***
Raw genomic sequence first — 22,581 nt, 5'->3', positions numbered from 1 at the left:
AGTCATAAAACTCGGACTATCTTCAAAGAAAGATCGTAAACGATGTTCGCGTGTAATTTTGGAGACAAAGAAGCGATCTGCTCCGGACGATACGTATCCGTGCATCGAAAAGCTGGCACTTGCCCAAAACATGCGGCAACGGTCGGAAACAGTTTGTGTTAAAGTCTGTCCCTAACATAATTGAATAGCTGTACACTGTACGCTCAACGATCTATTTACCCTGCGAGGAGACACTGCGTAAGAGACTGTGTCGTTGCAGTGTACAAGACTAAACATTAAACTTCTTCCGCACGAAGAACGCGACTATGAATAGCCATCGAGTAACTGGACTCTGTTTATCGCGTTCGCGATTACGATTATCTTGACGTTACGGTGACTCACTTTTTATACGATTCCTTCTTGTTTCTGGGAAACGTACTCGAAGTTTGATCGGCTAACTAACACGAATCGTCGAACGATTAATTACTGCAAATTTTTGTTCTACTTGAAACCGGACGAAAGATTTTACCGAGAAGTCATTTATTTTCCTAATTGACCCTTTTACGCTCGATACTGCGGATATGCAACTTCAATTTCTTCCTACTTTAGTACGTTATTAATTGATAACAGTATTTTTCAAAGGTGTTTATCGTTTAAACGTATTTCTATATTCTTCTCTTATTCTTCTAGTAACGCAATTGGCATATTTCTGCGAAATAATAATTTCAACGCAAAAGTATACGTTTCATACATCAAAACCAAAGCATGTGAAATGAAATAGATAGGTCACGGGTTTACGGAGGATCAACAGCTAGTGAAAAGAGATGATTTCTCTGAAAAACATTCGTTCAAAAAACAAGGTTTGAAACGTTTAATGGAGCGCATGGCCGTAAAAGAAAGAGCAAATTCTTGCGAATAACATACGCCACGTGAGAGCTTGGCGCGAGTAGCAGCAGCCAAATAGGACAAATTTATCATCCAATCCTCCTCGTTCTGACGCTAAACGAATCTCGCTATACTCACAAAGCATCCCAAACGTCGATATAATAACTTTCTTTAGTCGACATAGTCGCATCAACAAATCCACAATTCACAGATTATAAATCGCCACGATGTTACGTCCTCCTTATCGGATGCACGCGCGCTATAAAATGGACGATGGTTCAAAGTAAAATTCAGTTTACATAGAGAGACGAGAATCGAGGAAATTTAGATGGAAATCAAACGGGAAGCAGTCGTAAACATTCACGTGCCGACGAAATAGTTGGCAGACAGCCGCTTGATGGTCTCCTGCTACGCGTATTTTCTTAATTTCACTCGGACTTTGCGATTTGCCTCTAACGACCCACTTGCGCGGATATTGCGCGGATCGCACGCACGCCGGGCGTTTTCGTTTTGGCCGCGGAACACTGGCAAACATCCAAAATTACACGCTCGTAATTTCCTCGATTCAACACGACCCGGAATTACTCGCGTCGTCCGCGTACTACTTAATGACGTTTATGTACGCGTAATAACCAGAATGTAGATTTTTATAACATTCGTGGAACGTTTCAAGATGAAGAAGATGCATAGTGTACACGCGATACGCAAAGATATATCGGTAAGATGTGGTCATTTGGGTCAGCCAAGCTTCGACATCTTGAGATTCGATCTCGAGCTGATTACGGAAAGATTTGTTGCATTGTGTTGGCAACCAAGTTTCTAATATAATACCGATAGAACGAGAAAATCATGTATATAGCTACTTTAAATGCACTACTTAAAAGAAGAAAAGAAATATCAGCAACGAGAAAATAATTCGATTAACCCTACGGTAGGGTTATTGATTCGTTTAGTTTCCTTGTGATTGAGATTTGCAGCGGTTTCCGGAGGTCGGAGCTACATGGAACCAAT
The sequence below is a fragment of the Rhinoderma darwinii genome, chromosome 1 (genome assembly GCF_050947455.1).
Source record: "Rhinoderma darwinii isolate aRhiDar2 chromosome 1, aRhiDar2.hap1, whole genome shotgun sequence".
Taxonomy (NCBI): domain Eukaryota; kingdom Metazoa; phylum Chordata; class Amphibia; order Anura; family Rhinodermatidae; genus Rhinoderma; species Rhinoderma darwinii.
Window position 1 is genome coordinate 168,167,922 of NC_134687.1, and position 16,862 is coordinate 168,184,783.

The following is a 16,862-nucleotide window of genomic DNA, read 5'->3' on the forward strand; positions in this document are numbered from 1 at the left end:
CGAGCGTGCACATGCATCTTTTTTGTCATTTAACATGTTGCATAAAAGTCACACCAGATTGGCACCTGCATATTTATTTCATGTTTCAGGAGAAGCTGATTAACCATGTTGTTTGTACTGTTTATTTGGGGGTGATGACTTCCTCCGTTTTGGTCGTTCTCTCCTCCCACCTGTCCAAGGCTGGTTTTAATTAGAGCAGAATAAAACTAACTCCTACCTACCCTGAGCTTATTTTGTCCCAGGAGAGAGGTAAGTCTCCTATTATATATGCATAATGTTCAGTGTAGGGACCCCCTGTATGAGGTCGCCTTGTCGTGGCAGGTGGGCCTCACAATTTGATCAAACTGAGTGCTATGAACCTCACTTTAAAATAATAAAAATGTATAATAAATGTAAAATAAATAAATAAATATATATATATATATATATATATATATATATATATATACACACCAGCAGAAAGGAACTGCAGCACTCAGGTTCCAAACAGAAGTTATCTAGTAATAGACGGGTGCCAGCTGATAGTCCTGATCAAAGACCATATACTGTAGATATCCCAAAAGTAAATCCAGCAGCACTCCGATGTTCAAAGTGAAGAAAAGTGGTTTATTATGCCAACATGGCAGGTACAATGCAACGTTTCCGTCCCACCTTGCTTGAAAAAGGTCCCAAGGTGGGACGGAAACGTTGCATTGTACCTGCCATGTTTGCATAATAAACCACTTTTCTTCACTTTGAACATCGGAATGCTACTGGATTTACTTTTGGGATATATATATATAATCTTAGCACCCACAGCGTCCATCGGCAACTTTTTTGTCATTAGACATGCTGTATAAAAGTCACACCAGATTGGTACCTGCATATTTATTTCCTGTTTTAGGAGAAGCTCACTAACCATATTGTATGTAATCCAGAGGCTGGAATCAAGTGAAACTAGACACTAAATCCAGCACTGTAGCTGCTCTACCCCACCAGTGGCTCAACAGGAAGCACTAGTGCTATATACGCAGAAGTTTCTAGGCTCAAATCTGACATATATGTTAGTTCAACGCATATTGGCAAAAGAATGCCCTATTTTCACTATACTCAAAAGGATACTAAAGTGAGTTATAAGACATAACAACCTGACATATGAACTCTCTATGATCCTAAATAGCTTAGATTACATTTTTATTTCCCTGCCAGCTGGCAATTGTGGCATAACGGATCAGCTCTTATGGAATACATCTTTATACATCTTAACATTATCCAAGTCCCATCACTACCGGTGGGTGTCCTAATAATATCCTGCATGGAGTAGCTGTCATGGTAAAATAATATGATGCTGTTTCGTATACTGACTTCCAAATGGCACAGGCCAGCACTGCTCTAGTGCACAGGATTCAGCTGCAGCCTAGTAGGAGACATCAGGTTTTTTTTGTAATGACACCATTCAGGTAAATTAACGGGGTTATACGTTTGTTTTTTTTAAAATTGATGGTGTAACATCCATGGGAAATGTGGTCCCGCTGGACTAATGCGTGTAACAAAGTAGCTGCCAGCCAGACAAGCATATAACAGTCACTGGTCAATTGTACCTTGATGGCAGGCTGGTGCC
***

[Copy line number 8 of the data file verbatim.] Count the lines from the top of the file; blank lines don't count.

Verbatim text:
CGAGCGTGCACATGCATCTTTTTTGTCATTTAACATGTTGCATAAAAGTCACACCAGATTGGCACCTGCATATTTATTTCATGTTTCAGGAGAAGCTGATTAACCATGTTGTTTGTACTGTTTATTTGGGGGTGATGACTTCCTCCGTTTTGGTCGTTCTCTCCTCCCACCTGTCCAAGGCTGGTTTTAATTAGAGCAGAATAAAACTAACTCCTACCTACCCTGAGCTTATTTTGTCCCAGGAGAGAGGTAAGTCTCCTATTATATATGCATAATGTTCAGTGTAGGGACCCCCTGTATGAGGTCGCCTTGTCGTGGCAGGTGGGCCTCACAATTTGATCAAACTGAGTGCTATGAACCTCACTTTAAAATAATAAAAATGTATAATAAATGTAAAATAAATAAATAAATATATATATATATATATATATATATATATATATATATACACACCAGCAGAAAGGAACTGCAGCACTCAGGTTCCAAACAGAAGTTATCTAGTAATAGACGGGTGCCAGCTGATAGTCCTGATCAAAGACCATATACTGTAGATATCCCAAAAGTAAATCCAGCAGCACTCCGATGTTCAAAGTGAAGAAAAGTGGTTTATTATGCCAACATGGCAGGTACAATGCAACGTTTCCGTCCCACCTTGCTTGAAAAAGGTCCCAAGGTGGGACGGAAACGTTGCATTGTACCTGCCATGTTTGCATAATAAACCACTTTTCTTCACTTTGAACATCGGAATGCTACTGGATTTACTTTTGGGATATATATATATAATCTTAGCACCCACAGCGTCCATCGGCAACTTTTTTGTCATTAGACATGCTGTATAAAAGTCACACCAGATTGGTACCTGCATATTTATTTCCTGTTTTAGGAGAAGCTCACTAACCATATTGTATGTAATCCAGAGGCTGGAATCAAGTGAAACTAGACACTAAATCCAGCACTGTAGCTGCTCTACCCCACCAGTGGCTCAACAGGAAGCACTAGTGCTATATACGCAGAAGTTTCTAGGCTCAAATCTGACATATATGTTAGTTCAACGCATATTGGCAAAAGAATGCCCTATTTTCACTATACTCAAAAGGATACTAAAGTGAGTTATAAGACATAACAACCTGACATATGAACTCTCTATGATCCTAAATAGCTTAGATTACATTTTTATTTCCCTGCCAGCTGGCAATTGTGGCATAACGGATCAGCTCTTATGGAATACATCTTTATACATCTTAACATTATCCAAGTCCCATCACTACCGGTGGGTGTCCTAATAATATCCTGCATGGAGTAGCTGTCATGGTAAAATAATATGATGCTGTTTCGTATACTGACTTCCAAATGGCACAGGCCAGCACTGCTCTAGTGCACAGGATTCAGCTGCAGCCTAGTAGGAGACATCAGGTTTTTTTTGTAATGACACCATTCAGGTAAATTAACGGGGTTATACGTTTGTTTTTTTTAAAATTGATGGTGTAACATCCATGGGAAATGTGGTCCCGCTGGACTAATGCGTGTAACAAAGTAGCTGCCAGCCAGACAAGCATATAACAGTCACTGGTCAATTGTACCTTGATGGCAGGCTGGTGCC